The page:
On Pentecost Sunday 2013, Grace parishioner Robb Beck shared his reflection on the question, “What is the Spirit saying to the church?”
To think about the Spirit is to think materially, about bodies (Eugene Rogers).
“And a tongue rested on each of them.”
Anyone who has heard a sermon or two by Father Stephen or Mother Esme very quickly learns the power of stories and the role story plays within the greater life of Grace.
And so on this Pentecost day, I can’t help but think how stories and the Holy Spirit might interact.
Just recently both my Grandparents passed away within 9 days of one another, following a marriage of 67 years. It just so happens that my Grandmother was one of the world’s best storytellers. She could take any mundane, everyday event and turn into an epic saga, replete with character development and intricate plot lines; and no story, it seemed was allowed to end without a thundering, dramatic climax. And so I’ve been thinking a lot about her story and the stories she told me.
I recall one particular story about the movement and form of the Holy Spirit. My Grandmother was a child both of the dust bowl and great depression, and at one point the family was reduced to living in a tent on their Texas farm. During their difficult life my great-grandfather had found a “holy-roller” church, as Grandmother described it. You know the type…The kind of church where congregants roll around the floor and frequently speak in tongues. (And on this day I wonder what these holy-rollers would think of our tongues of fire, whether they would be impressed.)
After many years and after her own form of faith began to take shape, my Grandmother joined the Lutheran church. One day she decided to invite my great-grandfather to a Sunday service.
Apparently, it did not go as planned.
As still a proud member of the Pentecostal church, he was not afraid of expressing his frustration with the lackluster Lutherans. “Ila, these people have no Spirit!” he thundered – a statement that, from his perspective, seems fair. My Grandmother, who at this point was quite taken by the quiet rhythms of the Lutheran liturgy responded, “but Dad, look at that person over there; the one silently kneeling in prayer before the altar, the tears coming down her cheek. How can you say that that person lacks the Spirit?”
In wisdom unbeknownst to her, my Grandmother was not simply offering, I think, the somewhat obvious point that we all worship God differently, each in our own way, true as this may be. She seemed rather to be saying something a little more profound, a little more subtle. As if she was trying to say, through some strange amalgamation of Pentecostalism and Lutheranism, that the Spirit does not float free of bodies in some ether, but rests, sits, inhabits us. “If you’re going to think about the Spirit, it won’t do to think Spiritually,” I imagine my Grandmother saying in her dramatic, Texas form, “you’ve got to think materially, the Spirit as resting within not as simply floating above” (a proleptic paraphrase of the Anglican theologian, Eugene Rogers).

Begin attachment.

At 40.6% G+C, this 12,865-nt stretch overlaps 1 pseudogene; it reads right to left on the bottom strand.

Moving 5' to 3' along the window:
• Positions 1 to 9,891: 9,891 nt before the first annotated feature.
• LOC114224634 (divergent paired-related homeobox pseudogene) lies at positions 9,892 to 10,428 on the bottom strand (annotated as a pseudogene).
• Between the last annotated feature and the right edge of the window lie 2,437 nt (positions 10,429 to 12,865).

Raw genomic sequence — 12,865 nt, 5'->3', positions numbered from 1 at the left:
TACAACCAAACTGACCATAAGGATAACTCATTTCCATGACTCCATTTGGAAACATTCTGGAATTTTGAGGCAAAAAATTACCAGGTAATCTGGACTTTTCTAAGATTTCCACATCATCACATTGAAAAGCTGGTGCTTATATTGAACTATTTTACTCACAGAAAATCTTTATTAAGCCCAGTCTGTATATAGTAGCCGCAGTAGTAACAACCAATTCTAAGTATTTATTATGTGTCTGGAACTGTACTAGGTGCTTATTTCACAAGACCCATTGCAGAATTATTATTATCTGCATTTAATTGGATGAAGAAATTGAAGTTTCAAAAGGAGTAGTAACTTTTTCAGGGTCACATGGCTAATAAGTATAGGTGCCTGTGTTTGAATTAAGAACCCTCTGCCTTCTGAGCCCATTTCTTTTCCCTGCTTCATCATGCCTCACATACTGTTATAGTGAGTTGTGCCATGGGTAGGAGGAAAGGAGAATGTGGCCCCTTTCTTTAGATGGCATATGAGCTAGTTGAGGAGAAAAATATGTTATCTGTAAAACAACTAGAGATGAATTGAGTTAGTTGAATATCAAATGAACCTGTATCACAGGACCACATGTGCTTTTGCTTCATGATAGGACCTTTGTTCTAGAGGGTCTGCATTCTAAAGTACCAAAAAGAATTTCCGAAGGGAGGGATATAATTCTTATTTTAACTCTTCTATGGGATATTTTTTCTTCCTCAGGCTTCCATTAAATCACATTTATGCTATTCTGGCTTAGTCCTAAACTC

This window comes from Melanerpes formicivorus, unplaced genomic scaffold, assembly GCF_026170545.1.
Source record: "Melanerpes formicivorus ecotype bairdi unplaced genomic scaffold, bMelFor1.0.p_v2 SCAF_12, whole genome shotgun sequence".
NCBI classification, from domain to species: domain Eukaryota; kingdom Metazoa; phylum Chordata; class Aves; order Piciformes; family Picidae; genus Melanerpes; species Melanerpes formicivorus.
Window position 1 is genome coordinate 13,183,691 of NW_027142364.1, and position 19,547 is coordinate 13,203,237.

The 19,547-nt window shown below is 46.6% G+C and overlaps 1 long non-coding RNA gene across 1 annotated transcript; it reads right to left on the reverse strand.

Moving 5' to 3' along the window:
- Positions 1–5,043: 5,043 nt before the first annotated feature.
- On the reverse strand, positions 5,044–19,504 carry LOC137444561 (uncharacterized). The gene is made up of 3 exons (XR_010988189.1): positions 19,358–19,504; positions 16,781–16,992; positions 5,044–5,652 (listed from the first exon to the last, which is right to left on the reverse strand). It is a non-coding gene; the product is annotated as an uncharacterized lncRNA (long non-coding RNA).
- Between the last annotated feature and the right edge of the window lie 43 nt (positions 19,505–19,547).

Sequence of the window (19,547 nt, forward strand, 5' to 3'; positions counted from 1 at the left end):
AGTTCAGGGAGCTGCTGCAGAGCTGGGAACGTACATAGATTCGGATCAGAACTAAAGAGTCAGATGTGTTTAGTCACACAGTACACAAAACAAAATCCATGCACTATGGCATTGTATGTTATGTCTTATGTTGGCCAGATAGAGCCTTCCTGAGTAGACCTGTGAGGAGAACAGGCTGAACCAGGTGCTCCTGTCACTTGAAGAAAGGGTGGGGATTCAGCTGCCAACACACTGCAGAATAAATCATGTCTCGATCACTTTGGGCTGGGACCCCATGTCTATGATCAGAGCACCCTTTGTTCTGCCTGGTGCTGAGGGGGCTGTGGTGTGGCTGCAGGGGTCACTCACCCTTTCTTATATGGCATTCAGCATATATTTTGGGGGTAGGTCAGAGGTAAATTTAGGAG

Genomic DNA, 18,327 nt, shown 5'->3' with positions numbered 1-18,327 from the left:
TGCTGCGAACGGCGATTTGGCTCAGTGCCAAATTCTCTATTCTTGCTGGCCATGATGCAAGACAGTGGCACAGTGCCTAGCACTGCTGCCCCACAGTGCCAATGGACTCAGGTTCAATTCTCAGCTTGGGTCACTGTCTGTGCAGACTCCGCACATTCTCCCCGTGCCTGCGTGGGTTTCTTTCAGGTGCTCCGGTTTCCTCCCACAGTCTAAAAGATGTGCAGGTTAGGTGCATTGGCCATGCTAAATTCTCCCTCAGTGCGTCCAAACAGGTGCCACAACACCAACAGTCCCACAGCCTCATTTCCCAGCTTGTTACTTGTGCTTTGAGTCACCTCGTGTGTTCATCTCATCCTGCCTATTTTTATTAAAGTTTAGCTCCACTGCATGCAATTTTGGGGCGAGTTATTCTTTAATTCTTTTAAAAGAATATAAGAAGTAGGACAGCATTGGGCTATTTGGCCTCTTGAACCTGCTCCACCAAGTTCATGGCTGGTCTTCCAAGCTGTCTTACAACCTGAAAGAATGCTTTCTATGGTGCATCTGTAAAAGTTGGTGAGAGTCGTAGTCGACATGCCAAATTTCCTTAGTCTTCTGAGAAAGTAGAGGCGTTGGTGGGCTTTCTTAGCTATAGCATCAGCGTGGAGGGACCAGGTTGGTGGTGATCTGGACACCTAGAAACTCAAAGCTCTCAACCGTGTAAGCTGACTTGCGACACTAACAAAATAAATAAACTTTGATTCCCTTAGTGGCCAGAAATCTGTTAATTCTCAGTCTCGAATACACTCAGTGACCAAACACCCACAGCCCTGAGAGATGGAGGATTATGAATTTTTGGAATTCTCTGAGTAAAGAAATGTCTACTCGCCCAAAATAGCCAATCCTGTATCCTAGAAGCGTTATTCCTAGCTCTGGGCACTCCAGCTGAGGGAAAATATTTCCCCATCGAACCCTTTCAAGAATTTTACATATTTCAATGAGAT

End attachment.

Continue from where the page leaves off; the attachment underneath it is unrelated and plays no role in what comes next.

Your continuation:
Today my mind then rushes immediately back to Acts: “and a tongue rested on each of them.” The Greek word used here, “kathezo,” translated as “rested,” means to sit, to fix one’s abode, to settle down. It’s a shocking thought. We go from tongues of fire, apparent chaos, we’re told of onlookers who think the disciples drunk, to simply “it rested, sat, on each of them.” In other words, the Spirit didn’t zap, shock or arrest the group, it simply rested on them, with them. And they could speak to one another.
Good Bible readers that we are, we recall that the last time there was mass confusion over language was from the Tower of Babel. But this time, rather than the diabolic and intricate planning of humankind at its worst, we have the Spirit peacefully renarrating human hubris. We have the tongues of fire, but tongues of fire that do not stand in opposition to our bodies, but honor the dignity of concrete, material existence. Tongues of fire that abide within us, that rest upon us.
What might this mean? What is the Spirit saying today or what form does it take?
I think it’s notable that we are given very little data in Scripture and in tradition that the Spirits zaps us into submission or that is somehow penetrates our minds/bodies via osmosis, or that it solely resides in conscious feelings.
What we are told about the Spirit, where we can be sure it’s acting, is it’s concrete manifestations, in the water of our baptism, in the bread that falls in our hands, in the wine we drink. It is all so very embodied, it is all so tangible. In a word, it is all so non-spiritual.
S, to see the Holy Spirit in tongues of fire, but also in the simply repetitive movements of the embodied liturgy. To feel the Spirit move as we kneel at the altar, as bow as the cross processes, as the bread is dropped into our hands, as we drink Christ blood. It’s all so embodied, so earthly, so fleshly.
Again, I see my Grandmother before me, before her Father, and indeed, before us here at Grace. “If you want to think about the Spirit, it won’t do to think ‘Spiritually’; you have to think materially, concretely.”